Mourinho’s negativity doomed Spurs for failure in Leipzig defeat

Alejandro Moreno and Craig Burley lament Jose Mourinho’s excuses following Tottenham’s loss against Leipzig.

On Wednesday at Tottenham Hotspur Stadium, we saw a team show glimpses of the old Tottenham Hotspur, the young, vibrant side that thrilled everyone under Mauricio Pochettino and came so close to a couple of improbable title wins.

The problem was that team was RB Leipzig.

Tottenham will go into the second leg of this Champions League knockout tie with a fighting chance, only 1-0 down when it could have been so much worse. They might try to convince themselves that in the absence of their two most potent attackers, Harry Kane and Son Heung-min, and against an in-form team pushing Bayern Munich for the Bundesliga title, this was a decent result and performance.

In truth, they were lucky to get away with just that one-goal deficit. It could have been three or four in the first 20 minutes alone, when Leipzig had 10 shots to Tottenham’s one, only the German side didn’t take the chances they created. Afterward, head coach Julian Nagelsmann expressed mild irritation that the scoreline didn’t reflect Leipzig’s dominance more accurately, with the only goal coming from a second-half Timo Werner penalty. “We should have scored more than one,” he said. “Sometimes young teams get frustrated and impatient [when they don’t score immediately].”

The concern for Tottenham is that this is far from the first time that has happened to them under Jose Mourinho: Sooner or later, their tactic of “hoping the opposition misses all their chances, and then we’ll nick one” was going to backfire. That’s a little reductive, perhaps, but it isn’t the worst broad summary of how they got victories in their past two Premier League games, against Manchester City and Aston Villa. Of course, they were significantly hampered by Kane and Son being injured here, but there is some middle ground between that impacting their play and the idea that it was absolutely impossible to compete with Leipzig.

The real objection to this performance was not that Tottenham didn’t create many chances but that they barely tried to. They lacked any sort of ambition, creativity eschewed in favour of rather hopeful long passes aimed downfield, in the vague hope that one of their makeshift forwards would make something of it. That in itself presents a curious logic: When your attackers aren’t as good as usual, why make it more difficult for them by not trying to create chances?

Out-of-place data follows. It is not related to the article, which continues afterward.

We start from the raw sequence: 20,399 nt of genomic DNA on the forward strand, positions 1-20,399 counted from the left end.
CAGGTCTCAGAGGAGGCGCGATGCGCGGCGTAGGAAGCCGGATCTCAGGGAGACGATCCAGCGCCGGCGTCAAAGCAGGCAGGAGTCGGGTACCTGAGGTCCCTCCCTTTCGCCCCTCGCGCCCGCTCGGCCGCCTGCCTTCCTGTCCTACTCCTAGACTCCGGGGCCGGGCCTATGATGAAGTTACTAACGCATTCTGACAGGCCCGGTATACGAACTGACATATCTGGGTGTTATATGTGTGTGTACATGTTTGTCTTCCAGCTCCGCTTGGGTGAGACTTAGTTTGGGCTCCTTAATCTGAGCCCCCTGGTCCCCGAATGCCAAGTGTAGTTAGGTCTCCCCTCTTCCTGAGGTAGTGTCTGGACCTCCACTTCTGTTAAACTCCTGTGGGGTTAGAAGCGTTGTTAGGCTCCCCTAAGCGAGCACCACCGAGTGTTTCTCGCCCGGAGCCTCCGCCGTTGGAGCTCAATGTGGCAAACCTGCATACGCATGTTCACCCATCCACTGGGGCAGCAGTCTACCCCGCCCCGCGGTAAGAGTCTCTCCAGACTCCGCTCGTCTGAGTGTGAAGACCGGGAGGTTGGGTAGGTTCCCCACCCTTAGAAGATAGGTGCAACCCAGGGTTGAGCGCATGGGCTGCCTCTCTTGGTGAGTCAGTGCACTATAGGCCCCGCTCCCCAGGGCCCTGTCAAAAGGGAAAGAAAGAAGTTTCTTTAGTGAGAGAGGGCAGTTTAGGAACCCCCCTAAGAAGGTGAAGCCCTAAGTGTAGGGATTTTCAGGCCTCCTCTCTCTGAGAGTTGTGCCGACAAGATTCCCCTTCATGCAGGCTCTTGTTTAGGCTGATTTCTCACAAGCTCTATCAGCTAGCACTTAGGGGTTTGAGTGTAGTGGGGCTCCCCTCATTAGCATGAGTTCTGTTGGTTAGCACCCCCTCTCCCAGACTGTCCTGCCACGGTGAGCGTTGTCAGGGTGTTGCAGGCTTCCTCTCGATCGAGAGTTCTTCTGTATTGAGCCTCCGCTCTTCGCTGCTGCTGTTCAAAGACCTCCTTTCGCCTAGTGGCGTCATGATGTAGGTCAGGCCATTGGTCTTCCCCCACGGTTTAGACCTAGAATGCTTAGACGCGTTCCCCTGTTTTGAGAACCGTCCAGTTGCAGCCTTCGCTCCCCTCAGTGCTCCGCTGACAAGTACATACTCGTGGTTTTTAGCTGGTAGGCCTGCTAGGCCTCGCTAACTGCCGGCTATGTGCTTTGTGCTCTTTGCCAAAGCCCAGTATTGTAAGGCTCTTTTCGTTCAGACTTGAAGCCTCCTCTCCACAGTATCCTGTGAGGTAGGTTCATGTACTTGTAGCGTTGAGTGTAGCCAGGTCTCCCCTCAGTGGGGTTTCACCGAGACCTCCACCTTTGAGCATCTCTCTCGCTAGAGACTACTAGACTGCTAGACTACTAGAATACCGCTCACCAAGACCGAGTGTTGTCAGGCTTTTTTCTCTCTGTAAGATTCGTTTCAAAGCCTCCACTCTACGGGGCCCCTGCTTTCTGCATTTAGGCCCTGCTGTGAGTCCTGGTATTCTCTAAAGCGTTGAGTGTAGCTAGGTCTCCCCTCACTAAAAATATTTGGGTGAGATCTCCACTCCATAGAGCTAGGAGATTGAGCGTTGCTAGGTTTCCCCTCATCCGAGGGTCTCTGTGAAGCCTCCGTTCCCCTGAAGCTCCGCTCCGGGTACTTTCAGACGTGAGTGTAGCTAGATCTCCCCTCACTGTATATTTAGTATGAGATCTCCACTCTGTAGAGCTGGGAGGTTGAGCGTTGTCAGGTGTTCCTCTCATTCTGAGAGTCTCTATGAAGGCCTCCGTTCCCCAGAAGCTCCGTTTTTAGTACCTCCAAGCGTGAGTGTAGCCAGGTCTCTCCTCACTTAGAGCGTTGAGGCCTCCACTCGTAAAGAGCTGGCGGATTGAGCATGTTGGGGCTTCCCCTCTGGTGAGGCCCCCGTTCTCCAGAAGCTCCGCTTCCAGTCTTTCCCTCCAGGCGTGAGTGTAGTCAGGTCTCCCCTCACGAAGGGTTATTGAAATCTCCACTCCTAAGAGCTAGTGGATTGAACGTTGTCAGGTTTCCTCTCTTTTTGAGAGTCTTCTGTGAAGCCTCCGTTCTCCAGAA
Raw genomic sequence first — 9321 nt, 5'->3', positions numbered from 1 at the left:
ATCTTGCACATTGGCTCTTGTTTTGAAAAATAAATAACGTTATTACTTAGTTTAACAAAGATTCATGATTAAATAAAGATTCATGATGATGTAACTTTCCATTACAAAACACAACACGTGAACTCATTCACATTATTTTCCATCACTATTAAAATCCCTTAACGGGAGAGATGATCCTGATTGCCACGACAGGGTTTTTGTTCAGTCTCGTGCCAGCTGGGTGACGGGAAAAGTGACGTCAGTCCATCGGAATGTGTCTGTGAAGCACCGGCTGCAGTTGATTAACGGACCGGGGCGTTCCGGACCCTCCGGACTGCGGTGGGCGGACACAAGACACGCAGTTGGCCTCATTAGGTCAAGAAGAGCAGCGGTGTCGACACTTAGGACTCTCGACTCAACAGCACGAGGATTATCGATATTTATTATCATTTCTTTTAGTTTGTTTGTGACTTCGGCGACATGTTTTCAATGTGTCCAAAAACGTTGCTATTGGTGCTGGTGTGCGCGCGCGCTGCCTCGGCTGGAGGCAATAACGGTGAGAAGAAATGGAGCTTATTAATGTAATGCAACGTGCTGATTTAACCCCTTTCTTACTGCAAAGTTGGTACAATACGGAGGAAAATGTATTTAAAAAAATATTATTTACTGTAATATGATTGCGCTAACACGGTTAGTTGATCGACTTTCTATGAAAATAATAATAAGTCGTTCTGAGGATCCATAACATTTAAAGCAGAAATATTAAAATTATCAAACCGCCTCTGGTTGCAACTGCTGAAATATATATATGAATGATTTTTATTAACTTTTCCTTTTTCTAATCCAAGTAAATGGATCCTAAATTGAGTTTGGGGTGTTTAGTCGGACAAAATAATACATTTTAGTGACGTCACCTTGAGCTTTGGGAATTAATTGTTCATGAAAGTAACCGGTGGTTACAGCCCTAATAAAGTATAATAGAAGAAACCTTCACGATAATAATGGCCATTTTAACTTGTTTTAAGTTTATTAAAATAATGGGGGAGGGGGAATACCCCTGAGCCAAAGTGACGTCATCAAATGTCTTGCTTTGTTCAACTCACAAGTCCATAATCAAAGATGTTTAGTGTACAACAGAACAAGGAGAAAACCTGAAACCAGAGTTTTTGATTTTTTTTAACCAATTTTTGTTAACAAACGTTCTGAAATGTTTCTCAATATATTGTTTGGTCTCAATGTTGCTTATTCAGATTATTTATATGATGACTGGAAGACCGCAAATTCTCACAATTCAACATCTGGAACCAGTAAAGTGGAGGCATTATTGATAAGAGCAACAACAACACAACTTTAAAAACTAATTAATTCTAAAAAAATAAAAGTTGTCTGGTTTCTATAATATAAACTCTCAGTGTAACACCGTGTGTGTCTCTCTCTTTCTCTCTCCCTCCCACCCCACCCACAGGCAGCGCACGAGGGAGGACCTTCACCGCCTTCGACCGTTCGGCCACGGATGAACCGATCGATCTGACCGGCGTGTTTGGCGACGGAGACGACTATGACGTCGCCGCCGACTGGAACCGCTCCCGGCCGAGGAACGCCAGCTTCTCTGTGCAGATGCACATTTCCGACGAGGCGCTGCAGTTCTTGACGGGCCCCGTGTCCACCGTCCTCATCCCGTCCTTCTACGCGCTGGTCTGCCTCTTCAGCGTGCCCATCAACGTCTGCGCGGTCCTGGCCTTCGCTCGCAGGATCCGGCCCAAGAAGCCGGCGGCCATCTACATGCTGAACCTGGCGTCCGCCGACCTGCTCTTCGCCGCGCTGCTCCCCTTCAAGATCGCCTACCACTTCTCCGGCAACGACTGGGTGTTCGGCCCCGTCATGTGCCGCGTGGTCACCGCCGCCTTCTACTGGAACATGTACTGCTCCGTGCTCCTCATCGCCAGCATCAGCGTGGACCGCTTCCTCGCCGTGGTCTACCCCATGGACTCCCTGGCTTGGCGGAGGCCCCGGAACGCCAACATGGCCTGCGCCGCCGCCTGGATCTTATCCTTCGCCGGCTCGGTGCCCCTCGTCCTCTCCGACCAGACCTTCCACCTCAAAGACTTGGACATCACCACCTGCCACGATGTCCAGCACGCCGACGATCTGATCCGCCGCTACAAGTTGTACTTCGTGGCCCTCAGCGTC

“We are in a very difficult situation,” Mourinho said after listing the assorted fitness problems within his squad, as if he were a military leader scrolling through the number of casualties his men had suffered in some bloody battle. “What worries me is this is going to be the situation until the end of the season. The situation is going to be exactly the same, so I’m so, so proud of the players.”

Jose Mourinho deflected blame, but it was the way he set up his team that cost Spurs in their first-leg UCL defeat to Leipzig.

What should be most frustrating is that Tottenham showed they could compete in the closing stages, after Tanguy Ndombele and Erik Lamela came on and changed the impetus of the game entirely. Lamela, as Mourinho was extremely keen to make clear afterward, might not have been 100 percent fit, but those last 20 minutes or so, when Tottenham chose to play like a home side rather than a Tony Pulis cypher, were basically Spurs saying, “This is how we could have played, but we chose not to.”

The words of Mourinho’s captain, goalkeeper Hugo Lloris, indicated that this isn’t just a conclusion reached from the stands. “I want to stay positive, especially after the last 20 minutes. Obviously, if we started the game in the same way, the score would be different.”

The truth is that Tottenham, as a club, are entirely to blame for this performance. Firstly, for appointing Mourinho at all because if they didn’t know they were going to get an approach like this in big games, then they haven’t been paying attention the past few years. But they did know. They just decided it was worth it if Mourinho could get them winning.

Secondly, they are to blame for not signing a striker in January, the most obvious consequence being that if Kane and Son are out of action, they’ll be forced to bodge together an attack, on this occasion starting with Dele Alli and Lucas Moura up front in a sort of 4-4-2 system, presumably with the logic that if you don’t have a striker, you might be able to make one out of two midfielders. This decision to not sign a striker also gives Mourinho licence to play the “poor, old me” act, to shrug his shoulders and say there’s nothing else he could’ve done, whether that’s true or not.

That was the vibe of his postmatch news conference, emphasising not only the injuries that his team have suffered but also how tired his players are. All of which is getting pretty tiresome, particularly his insistence that he would love to “go to July 1” with all of his squad fit. It’s obvious what he’s doing — presenting the rest of the season as a lost cause so that anything above that makes him look like a genius — but it doesn’t make it any more palatable.

Mourinho rejected the premise of a question that suggested his team had played badly, not only refusing to answer it but also picking out the questioner on his way out of the news conference, sarcastically saying “great question, mate.” And some people thought he had changed.

Of course, this tie is a long way from being over. “1-0 is 1-0. It’s not 10-0,” Mourinho said, quite reasonably. “The result is open. It’s as simple as that.”

He’s right. It is open. But if they play like this again in the return, it probably won’t be for long.